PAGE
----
We must abandon the dream of expensive nuclear power plants

We must abandon the dream of expensive nuclear power plants
  • Vik Ambassador

    Research Leader in Energy Transmission, Det Norske Veritas

Ambassador Alvik writes that nuclear energy will not be able to solve the short-term challenges we face today. Pictured: Isar 2 power plant in Germany.

Nuclear power is a side track. Instead, we must develop more renewable energy.

This is the topic of discussion. Opinions expressed in the text are the responsibility of the author.

Nuclear power is not a “quick fix” to the energy crisis. It will take more than 20 years to create nuclear power as it is possible in Norway. Then the energy crisis ends – as long as we further develop renewable energy.

Higher electricity prices, a new green industry, energy transition and climate requirements are just some of the things that require more capacity in the Norwegian energy system. In addition, we will export energy to Europe.

Many point to nuclear power as a solution and point to our neighboring countries. But these countries have the resources that Norway lacks, such as expertise, professionals, technology and infrastructure. It would take a massive push to get all of this going. Moreover, they lack something that Norway has: stable hydroelectric power, which is excellently suited to changing winds.

Hydroelectric properties

Hydropower makes Norway the most stable of all renewable energy systems. Even with all the wind power planned, half of Norway’s electricity will come from water.

Hydropower has many of the same properties as nuclear power, as it can provide energy when we need it. Thus, Norwegian hydropower has long been a stabilizing element of the entire European energy system.

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Important Investment Areas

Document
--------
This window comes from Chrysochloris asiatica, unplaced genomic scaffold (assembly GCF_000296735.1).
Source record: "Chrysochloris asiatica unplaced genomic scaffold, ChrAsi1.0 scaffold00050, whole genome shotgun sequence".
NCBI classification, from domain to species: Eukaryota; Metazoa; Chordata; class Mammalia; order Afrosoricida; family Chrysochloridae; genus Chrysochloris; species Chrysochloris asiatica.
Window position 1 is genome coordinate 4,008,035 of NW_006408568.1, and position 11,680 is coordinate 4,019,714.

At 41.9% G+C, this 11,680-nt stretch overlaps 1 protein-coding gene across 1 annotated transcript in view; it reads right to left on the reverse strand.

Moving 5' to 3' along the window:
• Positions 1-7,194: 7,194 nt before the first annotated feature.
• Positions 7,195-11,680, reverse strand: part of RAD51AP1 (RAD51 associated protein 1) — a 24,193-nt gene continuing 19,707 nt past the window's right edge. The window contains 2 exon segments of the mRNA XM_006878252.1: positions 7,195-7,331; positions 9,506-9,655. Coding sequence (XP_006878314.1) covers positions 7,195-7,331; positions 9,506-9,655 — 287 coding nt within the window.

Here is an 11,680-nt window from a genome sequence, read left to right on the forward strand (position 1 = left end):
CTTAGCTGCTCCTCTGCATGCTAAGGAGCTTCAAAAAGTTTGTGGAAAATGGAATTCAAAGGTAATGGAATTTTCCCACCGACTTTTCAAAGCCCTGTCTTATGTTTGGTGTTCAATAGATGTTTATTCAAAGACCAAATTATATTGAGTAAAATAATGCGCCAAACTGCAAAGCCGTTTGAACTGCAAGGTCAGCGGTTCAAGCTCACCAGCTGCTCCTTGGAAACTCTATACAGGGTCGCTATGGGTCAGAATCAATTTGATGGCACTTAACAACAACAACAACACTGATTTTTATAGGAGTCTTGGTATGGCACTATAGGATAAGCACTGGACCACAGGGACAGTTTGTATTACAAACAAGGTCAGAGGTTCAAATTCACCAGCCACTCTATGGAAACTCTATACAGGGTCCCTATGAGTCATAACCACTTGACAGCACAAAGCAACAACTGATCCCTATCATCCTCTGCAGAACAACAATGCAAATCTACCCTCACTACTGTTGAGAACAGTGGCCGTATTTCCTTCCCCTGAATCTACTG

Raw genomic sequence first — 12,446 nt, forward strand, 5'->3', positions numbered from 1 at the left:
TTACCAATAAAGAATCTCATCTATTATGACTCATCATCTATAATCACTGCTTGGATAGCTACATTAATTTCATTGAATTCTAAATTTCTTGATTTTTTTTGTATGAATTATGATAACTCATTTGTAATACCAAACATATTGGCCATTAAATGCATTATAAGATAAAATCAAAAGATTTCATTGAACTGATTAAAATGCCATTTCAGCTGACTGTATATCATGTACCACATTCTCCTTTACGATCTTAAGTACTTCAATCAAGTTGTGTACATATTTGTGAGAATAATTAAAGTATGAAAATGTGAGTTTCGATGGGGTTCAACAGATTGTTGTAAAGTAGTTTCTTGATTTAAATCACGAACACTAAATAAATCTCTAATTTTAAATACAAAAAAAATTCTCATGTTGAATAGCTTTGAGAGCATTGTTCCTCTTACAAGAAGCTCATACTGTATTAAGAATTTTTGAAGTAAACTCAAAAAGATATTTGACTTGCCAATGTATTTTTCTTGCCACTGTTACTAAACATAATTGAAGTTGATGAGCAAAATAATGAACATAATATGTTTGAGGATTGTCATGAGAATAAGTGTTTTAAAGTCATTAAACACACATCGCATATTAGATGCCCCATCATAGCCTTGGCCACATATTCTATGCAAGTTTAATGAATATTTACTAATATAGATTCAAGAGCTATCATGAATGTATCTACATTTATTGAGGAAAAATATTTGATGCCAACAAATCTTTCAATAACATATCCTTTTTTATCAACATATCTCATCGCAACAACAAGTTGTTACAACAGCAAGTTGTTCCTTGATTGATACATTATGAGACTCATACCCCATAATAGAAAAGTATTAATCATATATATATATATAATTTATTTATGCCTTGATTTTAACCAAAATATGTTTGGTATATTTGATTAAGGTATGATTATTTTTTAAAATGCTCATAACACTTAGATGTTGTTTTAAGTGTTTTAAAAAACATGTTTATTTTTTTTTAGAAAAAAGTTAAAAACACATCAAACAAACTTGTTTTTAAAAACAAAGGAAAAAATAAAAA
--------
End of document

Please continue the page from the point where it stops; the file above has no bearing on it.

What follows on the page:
The most important argument against nuclear power is the temporal perspective. It will take Norway at least 20 years to build nuclear power, as expected. In our research report, Energy transition in NorwayWe estimate that by 2035 Norway will have developed so much wind and solar energy that we will have the energy we need.

Our analysis shows that in 2050 Norway will have access to 60 gigawatts of renewables, versus about. 38 today. This means that production could rise from 140 TWh in 2022 to 235 TWh in 2050, in line with growing demand. Important investment areas are:

  • More hydropower. statcraft And other energy companies are now announcing upgrades and increased capacity.
  • new sea breeze Capacity in the Norwegian power system will double.
  • More wind energy on Earth. New driving rules for wind power franchises make wind power more realistic.
  • Improving energy efficiency. On this date Explain how we can reduce our consumption by up to 30 TWh. That’s nearly 20 percent of Norway’s total energy production in a typical year.

The debate on nuclear energy should be postponed

Solar and wind energy have consistently surprised favorably, both in terms of price and speed. On the other hand, nuclear power plants are often delayed and often more expensive than planned.

Some believe that thorium is the energy source of the future. We would like to remind you that in the world today there is not a single commercial power plant based on thorium. The same applies to small modular reactors, which are called SMRs.

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There is a lot of talk about energy security in Europe – and for good reason. On the other hand, Norway has good energy security with an abundance of water and great potential for wind. In any case, nuclear energy will not be able to solve the short-term challenges we face today.

We must use our natural requirements to develop more renewable energy in Norway. This is the path to a secure energy future. Nuclear power should be a standout in the Norwegian debate.

Hanisi Anenih

Hanisi Anenih

"Web specialist. Lifelong zombie maven. Coffee ninja. Hipster-friendly analyst."

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